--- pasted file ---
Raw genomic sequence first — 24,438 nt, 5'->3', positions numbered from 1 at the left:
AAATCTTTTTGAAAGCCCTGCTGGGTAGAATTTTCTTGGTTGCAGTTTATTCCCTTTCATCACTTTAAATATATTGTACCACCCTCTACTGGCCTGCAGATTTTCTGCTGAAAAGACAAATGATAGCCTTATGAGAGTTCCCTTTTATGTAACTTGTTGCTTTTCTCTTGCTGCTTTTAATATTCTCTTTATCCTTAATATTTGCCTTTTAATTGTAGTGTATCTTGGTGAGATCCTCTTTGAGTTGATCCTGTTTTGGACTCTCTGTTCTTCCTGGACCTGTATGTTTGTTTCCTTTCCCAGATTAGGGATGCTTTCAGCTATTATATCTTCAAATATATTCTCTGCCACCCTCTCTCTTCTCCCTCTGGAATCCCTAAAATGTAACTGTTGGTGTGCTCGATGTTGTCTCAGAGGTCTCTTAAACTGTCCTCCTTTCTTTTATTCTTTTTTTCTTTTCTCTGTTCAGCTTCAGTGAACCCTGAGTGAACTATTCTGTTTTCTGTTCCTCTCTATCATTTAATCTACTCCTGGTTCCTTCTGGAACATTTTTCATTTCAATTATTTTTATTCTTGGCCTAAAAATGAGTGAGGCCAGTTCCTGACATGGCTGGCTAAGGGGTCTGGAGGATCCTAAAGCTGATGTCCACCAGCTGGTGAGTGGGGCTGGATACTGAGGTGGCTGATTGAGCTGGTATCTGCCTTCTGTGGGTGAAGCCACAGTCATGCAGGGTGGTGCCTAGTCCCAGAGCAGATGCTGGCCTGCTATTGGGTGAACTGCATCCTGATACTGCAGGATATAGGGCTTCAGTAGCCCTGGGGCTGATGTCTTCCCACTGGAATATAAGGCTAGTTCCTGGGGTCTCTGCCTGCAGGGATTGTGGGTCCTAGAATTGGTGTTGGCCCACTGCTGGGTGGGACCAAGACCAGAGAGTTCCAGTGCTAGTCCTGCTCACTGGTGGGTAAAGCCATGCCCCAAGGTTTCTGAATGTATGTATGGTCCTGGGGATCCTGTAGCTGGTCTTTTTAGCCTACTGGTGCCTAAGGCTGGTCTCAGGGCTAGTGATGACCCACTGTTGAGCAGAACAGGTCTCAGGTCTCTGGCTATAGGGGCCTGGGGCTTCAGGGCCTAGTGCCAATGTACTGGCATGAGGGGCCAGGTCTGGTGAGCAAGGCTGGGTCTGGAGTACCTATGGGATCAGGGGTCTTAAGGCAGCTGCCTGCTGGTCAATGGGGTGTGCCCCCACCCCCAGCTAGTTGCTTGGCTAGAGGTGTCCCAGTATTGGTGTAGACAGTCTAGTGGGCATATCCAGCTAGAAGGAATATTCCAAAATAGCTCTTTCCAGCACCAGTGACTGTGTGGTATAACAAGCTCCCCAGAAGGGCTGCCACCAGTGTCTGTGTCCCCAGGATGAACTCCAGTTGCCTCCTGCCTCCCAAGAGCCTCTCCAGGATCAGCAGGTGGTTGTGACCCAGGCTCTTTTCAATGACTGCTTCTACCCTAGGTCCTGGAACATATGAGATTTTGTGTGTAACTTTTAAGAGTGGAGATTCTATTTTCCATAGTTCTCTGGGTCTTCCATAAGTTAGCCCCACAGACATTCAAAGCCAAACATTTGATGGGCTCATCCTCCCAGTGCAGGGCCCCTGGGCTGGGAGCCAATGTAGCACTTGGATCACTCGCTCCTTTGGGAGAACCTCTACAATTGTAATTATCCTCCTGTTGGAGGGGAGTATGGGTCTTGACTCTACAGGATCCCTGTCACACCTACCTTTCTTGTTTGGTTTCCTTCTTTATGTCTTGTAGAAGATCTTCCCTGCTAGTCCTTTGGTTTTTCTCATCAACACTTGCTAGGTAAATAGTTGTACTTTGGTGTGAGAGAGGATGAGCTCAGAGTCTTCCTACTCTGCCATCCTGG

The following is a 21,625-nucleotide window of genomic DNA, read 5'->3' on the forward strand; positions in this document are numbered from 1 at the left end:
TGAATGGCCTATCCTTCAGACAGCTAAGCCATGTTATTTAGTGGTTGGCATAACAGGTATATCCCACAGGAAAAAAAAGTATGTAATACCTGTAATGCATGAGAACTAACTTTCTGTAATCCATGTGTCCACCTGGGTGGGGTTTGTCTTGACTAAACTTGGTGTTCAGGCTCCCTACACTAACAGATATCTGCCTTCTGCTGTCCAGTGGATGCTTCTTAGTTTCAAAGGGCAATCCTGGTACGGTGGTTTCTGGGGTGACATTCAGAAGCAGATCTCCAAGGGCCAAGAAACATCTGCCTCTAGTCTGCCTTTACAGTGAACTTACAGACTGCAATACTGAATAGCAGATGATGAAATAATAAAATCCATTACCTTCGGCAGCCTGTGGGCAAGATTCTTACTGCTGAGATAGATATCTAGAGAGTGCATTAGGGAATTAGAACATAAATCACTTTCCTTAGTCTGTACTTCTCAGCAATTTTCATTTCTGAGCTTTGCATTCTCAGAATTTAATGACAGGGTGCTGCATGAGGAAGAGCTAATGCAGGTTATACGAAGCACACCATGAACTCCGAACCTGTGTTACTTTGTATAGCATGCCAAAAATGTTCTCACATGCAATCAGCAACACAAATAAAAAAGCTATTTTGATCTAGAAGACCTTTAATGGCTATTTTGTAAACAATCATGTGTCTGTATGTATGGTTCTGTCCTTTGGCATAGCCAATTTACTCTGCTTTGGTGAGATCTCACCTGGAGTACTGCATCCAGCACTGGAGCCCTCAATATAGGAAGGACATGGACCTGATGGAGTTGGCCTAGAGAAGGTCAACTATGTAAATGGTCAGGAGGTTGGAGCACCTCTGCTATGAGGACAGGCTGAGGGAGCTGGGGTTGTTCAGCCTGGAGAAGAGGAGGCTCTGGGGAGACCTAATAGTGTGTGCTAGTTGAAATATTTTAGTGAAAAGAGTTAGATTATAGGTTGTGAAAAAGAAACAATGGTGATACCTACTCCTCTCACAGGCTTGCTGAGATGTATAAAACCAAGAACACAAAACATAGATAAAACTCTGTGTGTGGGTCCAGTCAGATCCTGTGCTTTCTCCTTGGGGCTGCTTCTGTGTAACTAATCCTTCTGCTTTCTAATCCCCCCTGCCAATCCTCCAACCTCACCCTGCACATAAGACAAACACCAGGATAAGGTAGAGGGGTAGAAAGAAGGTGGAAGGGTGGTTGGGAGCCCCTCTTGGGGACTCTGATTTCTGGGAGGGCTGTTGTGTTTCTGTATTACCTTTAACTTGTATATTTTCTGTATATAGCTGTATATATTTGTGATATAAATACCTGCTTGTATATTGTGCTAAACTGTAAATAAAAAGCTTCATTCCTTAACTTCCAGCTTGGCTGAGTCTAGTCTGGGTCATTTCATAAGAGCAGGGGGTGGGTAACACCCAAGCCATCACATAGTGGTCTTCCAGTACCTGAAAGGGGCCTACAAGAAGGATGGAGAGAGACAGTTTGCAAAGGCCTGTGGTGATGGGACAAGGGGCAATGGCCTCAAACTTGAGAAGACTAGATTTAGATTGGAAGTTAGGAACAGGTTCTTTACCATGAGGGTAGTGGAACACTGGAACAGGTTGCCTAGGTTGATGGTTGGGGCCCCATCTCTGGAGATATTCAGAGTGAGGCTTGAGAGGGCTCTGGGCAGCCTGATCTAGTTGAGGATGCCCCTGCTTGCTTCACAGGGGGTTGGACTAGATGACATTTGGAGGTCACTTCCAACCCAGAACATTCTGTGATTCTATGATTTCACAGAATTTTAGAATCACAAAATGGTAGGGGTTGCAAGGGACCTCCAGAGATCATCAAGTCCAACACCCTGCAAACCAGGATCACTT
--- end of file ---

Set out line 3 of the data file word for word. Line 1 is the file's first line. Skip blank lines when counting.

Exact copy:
The following is a 21,625-nucleotide window of genomic DNA, read 5'->3' on the forward strand; positions in this document are numbered from 1 at the left end: